Changes in leg pain after bilateral fasciotomy to treat chronic compartment syndrome: a case series study
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Background: Intracompartmental pressure (ICP) as the diagnostic gold standard in the management of chronic compartment syndrome (CCS) is debated. We present a diagnostic protocol in which the decision to operate can be based upon clinical findings alone. The aim of this study was to examine whether patients who underwent surgery for CCS based on clinical findings experienced significant long-term pain relief.
Methods: A standardized clinical examination, including skin sensitivity, was performed in patients with bilateral leg pain and/or cramps. Before and after a symptom-provoking step test, ICPs were measured. The primary outcome was self-reported leg pain measured on a visual analogue scale. Secondary outcomes were satisfaction with the treatment result and health-related quality of life (HRQL) measured with the SF-8 questionnaire. Postoperative data were collected after 2 years.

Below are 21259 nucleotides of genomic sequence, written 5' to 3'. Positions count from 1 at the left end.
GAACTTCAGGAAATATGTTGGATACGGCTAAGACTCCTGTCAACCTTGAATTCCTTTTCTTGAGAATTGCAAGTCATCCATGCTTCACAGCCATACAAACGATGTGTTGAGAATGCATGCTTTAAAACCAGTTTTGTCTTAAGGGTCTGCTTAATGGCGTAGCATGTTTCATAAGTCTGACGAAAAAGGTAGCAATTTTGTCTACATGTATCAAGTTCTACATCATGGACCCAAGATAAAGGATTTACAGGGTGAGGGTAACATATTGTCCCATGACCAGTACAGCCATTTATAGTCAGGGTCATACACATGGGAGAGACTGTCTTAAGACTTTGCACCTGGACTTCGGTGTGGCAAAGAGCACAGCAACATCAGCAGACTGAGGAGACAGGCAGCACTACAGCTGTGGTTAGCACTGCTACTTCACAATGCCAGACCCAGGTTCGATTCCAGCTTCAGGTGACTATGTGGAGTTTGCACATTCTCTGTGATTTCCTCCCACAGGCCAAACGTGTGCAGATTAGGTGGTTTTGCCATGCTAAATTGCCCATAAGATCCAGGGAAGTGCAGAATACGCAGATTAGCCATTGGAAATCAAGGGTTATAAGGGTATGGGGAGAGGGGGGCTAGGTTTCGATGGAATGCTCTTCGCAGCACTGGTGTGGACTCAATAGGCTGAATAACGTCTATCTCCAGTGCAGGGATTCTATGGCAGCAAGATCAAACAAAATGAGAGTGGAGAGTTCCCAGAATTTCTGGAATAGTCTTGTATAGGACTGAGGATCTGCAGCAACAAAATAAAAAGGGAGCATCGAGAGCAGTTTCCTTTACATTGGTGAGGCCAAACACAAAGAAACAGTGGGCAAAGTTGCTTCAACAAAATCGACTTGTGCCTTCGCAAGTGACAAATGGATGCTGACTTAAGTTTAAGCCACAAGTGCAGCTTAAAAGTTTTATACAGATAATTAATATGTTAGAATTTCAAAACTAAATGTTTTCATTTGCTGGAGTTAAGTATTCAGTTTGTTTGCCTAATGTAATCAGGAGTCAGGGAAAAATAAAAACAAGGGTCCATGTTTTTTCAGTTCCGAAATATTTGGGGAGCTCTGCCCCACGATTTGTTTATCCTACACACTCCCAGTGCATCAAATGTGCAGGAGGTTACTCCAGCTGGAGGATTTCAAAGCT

Results: Follow-up was completed for 37 of 40 patients. ICP was increased in 80.5% of the compartments examined before surgery, but did not correlate with the degree of leg pain. The remaining compartments were diagnosed as CCS based on clinical findings, despite ICPs below the threshold. Leg cramps occurred in 32 of 37 (86.5%) patients during physical activity and at night. Leg pain improved from a score of 8.0 ± 1.5 to 2.3 ± 2.1, P < 0.001. Satisfaction with the treatment result was reported by 81.1% of the patients, accompanied by normalized HRQL.
Conclusions: The diagnostic protocol led to a fasciotomy in all compartments of both legs, which was associated with substantial and sustained relief of leg pain, improved HRQL, and patient satisfaction.
CitationJournal of Orthopaedic Surgery and Research
Jan Roar Orlin et al.; licensee BioMed Central Ltd.